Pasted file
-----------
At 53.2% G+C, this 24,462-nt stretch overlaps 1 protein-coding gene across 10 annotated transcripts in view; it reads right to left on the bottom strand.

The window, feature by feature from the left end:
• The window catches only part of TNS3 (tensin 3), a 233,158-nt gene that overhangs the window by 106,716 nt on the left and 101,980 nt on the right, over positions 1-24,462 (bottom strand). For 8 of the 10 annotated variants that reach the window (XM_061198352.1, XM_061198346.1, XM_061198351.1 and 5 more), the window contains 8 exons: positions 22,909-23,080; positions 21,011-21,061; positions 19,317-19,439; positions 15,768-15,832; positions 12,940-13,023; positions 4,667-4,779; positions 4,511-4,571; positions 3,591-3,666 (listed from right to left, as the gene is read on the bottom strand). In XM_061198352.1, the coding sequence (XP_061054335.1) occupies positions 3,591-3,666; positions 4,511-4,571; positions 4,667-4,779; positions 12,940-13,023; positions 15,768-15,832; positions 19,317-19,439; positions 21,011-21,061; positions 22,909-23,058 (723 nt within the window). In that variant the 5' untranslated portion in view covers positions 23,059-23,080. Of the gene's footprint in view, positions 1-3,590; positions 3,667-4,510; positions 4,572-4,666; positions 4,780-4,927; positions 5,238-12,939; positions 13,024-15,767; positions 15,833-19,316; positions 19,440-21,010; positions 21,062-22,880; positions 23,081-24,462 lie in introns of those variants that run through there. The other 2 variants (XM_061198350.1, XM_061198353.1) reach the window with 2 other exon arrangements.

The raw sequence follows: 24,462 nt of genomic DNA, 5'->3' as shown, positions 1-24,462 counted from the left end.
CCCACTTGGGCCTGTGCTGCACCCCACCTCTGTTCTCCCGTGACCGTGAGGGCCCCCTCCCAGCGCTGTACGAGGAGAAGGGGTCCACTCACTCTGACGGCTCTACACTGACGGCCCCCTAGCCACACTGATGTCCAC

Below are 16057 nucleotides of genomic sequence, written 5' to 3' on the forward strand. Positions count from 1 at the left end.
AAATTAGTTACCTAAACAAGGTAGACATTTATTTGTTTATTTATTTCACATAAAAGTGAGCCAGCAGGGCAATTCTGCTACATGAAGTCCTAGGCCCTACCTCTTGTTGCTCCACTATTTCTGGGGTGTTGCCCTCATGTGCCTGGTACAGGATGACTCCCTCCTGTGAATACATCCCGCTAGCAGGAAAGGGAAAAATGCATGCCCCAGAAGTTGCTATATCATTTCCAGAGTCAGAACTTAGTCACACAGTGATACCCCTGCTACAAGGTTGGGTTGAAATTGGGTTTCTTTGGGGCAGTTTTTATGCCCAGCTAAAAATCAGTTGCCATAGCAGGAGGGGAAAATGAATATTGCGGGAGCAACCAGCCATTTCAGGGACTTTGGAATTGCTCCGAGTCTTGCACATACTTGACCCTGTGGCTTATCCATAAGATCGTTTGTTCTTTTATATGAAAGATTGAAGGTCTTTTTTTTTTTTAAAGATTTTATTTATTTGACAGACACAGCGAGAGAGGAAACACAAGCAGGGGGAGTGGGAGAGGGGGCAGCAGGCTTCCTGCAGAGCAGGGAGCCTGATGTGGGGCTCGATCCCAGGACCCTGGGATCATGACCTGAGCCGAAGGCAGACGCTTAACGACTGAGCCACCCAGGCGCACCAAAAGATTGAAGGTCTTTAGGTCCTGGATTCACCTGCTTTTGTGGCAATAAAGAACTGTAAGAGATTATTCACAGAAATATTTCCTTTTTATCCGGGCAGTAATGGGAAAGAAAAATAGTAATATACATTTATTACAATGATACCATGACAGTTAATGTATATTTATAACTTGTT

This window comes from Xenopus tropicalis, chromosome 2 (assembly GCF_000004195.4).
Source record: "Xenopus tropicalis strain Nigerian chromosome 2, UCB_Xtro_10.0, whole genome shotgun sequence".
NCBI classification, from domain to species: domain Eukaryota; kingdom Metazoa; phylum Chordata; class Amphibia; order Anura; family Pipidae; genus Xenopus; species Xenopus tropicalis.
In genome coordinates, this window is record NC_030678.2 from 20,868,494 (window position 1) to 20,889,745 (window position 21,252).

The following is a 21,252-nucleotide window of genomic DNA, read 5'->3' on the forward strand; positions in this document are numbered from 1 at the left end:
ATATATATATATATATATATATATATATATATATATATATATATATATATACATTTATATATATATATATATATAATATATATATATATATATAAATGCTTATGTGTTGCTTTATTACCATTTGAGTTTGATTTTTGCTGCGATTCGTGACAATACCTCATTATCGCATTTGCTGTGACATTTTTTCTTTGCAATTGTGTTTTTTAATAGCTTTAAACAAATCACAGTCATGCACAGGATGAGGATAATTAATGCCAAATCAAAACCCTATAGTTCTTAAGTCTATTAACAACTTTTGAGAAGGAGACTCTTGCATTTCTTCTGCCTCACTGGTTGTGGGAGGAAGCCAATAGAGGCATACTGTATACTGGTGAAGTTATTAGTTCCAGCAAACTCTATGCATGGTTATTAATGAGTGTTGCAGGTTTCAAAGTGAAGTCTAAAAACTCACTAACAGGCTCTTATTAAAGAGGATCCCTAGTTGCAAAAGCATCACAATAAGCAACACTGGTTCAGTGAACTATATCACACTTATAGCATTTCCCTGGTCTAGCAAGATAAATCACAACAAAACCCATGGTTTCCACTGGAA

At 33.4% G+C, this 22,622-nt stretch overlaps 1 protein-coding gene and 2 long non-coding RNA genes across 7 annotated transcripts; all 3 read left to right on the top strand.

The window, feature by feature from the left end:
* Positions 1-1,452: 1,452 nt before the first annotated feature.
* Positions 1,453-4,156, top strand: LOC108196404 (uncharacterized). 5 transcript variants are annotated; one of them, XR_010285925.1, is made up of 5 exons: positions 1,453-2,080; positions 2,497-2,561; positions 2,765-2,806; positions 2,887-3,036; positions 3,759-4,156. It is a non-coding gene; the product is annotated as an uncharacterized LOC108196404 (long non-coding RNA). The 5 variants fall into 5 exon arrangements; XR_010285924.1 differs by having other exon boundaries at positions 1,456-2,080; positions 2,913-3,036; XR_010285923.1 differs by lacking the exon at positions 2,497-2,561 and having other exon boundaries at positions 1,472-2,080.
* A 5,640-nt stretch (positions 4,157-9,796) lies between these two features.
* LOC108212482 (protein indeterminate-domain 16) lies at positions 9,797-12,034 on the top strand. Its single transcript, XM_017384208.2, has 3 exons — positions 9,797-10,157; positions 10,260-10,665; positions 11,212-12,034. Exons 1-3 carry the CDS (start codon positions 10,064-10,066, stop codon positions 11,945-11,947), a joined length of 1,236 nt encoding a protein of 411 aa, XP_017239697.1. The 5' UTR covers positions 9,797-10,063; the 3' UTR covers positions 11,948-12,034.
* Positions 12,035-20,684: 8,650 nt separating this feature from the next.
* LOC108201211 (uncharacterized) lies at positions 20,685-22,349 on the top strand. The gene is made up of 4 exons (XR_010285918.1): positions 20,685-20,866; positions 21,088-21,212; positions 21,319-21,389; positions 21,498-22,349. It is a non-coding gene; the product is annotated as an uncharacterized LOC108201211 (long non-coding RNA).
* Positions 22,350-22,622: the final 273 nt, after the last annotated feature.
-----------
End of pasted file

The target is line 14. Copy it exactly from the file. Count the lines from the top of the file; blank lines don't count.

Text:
At 33.4% G+C, this 22,622-nt stretch overlaps 1 protein-coding gene and 2 long non-coding RNA genes across 7 annotated transcripts; all 3 read left to right on the top strand.